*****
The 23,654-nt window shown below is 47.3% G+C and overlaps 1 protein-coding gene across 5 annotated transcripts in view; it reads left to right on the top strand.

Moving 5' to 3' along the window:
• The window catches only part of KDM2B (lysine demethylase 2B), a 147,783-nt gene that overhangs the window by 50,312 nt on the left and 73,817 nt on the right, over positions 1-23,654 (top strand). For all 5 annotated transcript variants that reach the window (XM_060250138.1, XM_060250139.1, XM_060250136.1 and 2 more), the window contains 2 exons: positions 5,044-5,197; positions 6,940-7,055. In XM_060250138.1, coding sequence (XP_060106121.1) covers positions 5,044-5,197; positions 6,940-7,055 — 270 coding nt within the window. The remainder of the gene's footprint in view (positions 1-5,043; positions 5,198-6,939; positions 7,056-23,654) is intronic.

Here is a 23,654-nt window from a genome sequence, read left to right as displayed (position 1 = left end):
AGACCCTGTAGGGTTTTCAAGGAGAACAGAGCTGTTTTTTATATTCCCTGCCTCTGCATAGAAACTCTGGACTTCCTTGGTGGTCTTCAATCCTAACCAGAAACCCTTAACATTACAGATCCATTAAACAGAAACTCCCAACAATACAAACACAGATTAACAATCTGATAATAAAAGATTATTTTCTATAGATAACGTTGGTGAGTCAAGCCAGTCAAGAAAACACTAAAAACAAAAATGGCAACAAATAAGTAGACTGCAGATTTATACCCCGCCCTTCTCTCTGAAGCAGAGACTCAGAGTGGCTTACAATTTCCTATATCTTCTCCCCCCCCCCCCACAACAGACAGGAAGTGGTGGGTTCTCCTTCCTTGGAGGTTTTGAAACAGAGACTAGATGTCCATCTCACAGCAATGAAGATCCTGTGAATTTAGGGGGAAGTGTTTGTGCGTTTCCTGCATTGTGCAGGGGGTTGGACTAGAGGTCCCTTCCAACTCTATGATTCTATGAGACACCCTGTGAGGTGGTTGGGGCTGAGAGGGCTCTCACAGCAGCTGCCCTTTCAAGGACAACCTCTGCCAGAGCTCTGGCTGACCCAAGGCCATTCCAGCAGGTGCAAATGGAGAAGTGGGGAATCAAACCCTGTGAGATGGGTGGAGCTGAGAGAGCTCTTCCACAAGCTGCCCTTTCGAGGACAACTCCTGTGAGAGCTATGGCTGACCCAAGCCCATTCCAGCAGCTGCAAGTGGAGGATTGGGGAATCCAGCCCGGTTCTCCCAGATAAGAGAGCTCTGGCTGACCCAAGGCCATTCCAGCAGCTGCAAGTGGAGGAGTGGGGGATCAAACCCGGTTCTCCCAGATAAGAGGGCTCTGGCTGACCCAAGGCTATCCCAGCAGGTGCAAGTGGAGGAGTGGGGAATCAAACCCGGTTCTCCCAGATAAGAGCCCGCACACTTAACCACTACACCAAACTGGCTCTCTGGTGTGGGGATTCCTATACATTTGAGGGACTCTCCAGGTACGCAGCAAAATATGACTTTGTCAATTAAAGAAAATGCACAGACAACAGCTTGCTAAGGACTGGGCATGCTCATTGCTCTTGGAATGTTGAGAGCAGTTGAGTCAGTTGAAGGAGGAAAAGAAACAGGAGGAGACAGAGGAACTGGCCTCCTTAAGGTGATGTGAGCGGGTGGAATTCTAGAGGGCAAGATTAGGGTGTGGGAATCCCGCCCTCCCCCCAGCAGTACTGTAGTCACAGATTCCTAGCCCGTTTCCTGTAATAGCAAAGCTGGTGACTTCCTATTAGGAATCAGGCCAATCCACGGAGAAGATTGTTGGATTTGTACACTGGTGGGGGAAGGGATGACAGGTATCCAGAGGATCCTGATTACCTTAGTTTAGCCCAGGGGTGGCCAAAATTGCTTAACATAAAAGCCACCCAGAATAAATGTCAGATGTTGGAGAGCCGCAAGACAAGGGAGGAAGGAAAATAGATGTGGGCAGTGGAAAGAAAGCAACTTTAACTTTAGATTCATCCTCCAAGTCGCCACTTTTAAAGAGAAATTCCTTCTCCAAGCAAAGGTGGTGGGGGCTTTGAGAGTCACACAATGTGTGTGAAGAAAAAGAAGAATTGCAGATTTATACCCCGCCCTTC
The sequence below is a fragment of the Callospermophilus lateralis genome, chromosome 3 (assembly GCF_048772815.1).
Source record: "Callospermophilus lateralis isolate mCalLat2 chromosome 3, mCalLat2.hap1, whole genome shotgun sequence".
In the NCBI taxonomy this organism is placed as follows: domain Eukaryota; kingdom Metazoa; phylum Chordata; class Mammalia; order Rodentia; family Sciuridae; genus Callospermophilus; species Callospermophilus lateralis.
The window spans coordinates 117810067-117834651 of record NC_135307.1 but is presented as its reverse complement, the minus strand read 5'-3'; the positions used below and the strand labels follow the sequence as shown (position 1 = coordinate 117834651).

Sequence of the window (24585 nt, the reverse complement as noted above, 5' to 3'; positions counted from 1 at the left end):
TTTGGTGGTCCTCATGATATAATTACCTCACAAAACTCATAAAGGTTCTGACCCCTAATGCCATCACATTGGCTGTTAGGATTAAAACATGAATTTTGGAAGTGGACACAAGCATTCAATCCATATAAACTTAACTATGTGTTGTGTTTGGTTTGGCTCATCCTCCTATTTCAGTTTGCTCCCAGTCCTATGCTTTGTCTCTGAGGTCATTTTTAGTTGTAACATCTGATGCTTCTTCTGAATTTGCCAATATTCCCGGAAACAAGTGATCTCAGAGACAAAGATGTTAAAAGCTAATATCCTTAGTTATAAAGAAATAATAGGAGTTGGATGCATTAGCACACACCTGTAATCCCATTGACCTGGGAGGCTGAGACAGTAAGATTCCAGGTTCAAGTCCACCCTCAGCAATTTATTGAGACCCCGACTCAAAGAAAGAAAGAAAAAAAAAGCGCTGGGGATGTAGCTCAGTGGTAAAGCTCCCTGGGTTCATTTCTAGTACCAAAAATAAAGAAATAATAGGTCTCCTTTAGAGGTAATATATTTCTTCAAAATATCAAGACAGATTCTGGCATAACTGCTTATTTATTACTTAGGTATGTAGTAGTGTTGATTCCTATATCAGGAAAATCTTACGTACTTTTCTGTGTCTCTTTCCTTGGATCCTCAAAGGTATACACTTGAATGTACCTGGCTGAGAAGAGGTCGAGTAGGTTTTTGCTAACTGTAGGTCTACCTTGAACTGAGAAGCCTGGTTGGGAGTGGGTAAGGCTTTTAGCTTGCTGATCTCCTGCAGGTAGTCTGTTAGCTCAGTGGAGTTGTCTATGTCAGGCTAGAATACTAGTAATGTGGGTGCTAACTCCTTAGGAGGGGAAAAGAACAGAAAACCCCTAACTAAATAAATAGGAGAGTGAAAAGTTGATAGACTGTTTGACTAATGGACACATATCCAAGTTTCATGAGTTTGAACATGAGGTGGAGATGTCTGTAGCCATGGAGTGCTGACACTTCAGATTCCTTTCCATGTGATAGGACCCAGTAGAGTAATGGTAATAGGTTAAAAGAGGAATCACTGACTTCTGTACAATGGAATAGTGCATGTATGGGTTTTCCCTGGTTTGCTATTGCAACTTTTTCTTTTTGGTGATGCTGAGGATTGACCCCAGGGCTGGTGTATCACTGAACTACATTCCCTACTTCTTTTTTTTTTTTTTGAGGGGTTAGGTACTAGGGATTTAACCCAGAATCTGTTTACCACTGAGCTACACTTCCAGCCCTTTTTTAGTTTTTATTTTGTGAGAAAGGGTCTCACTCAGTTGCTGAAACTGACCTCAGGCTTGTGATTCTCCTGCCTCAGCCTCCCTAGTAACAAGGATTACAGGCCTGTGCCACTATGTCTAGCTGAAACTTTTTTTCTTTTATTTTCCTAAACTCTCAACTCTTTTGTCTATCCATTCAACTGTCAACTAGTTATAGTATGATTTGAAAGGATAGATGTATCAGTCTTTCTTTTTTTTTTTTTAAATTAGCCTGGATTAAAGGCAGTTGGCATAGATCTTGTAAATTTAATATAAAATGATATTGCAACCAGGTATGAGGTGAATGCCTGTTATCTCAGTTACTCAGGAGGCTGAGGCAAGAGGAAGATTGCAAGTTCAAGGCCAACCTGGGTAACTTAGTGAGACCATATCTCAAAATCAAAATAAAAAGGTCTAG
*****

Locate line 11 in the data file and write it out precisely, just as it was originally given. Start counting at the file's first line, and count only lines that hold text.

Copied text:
TTTGGTGGTCCTCATGATATAATTACCTCACAAAACTCATAAAGGTTCTGACCCCTAATGCCATCACATTGGCTGTTAGGATTAAAACATGAATTTTGGAAGTGGACACAAGCATTCAATCCATATAAACTTAACTATGTGTTGTGTTTGGTTTGGCTCATCCTCCTATTTCAGTTTGCTCCCAGTCCTATGCTTTGTCTCTGAGGTCATTTTTAGTTGTAACATCTGATGCTTCTTCTGAATTTGCCAATATTCCCGGAAACAAGTGATCTCAGAGACAAAGATGTTAAAAGCTAATATCCTTAGTTATAAAGAAATAATAGGAGTTGGATGCATTAGCACACACCTGTAATCCCATTGACCTGGGAGGCTGAGACAGTAAGATTCCAGGTTCAAGTCCACCCTCAGCAATTTATTGAGACCCCGACTCAAAGAAAGAAAGAAAAAAAAAGCGCTGGGGATGTAGCTCAGTGGTAAAGCTCCCTGGGTTCATTTCTAGTACCAAAAATAAAGAAATAATAGGTCTCCTTTAGAGGTAATATATTTCTTCAAAATATCAAGACAGATTCTGGCATAACTGCTTATTTATTACTTAGGTATGTAGTAGTGTTGATTCCTATATCAGGAAAATCTTACGTACTTTTCTGTGTCTCTTTCCTTGGATCCTCAAAGGTATACACTTGAATGTACCTGGCTGAGAAGAGGTCGAGTAGGTTTTTGCTAACTGTAGGTCTACCTTGAACTGAGAAGCCTGGTTGGGAGTGGGTAAGGCTTTTAGCTTGCTGATCTCCTGCAGGTAGTCTGTTAGCTCAGTGGAGTTGTCTATGTCAGGCTAGAATACTAGTAATGTGGGTGCTAACTCCTTAGGAGGGGAAAAGAACAGAAAACCCCTAACTAAATAAATAGGAGAGTGAAAAGTTGATAGACTGTTTGACTAATGGACACATATCCAAGTTTCATGAGTTTGAACATGAGGTGGAGATGTCTGTAGCCATGGAGTGCTGACACTTCAGATTCCTTTCCATGTGATAGGACCCAGTAGAGTAATGGTAATAGGTTAAAAGAGGAATCACTGACTTCTGTACAATGGAATAGTGCATGTATGGGTTTTCCCTGGTTTGCTATTGCAACTTTTTCTTTTTGGTGATGCTGAGGATTGACCCCAGGGCTGGTGTATCACTGAACTACATTCCCTACTTCTTTTTTTTTTTTTTGAGGGGTTAGGTACTAGGGATTTAACCCAGAATCTGTTTACCACTGAGCTACACTTCCAGCCCTTTTTTAGTTTTTATTTTGTGAGAAAGGGTCTCACTCAGTTGCTGAAACTGACCTCAGGCTTGTGATTCTCCTGCCTCAGCCTCCCTAGTAACAAGGATTACAGGCCTGTGCCACTATGTCTAGCTGAAACTTTTTTTCTTTTATTTTCCTAAACTCTCAACTCTTTTGTCTATCCATTCAACTGTCAACTAGTTATAGTATGATTTGAAAGGATAGATGTATCAGTCTTTCTTTTTTTTTTTTTAAATTAGCCTGGATTAAAGGCAGTTGGCATAGATCTTGTAAATTTAATATAAAATGATATTGCAACCAGGTATGAGGTGAATGCCTGTTATCTCAGTTACTCAGGAGGCTGAGGCAAGAGGAAGATTGCAAGTTCAAGGCCAACCTGGGTAACTTAGTGAGACCATATCTCAAAATCAAAATAAAAAGGTCTAG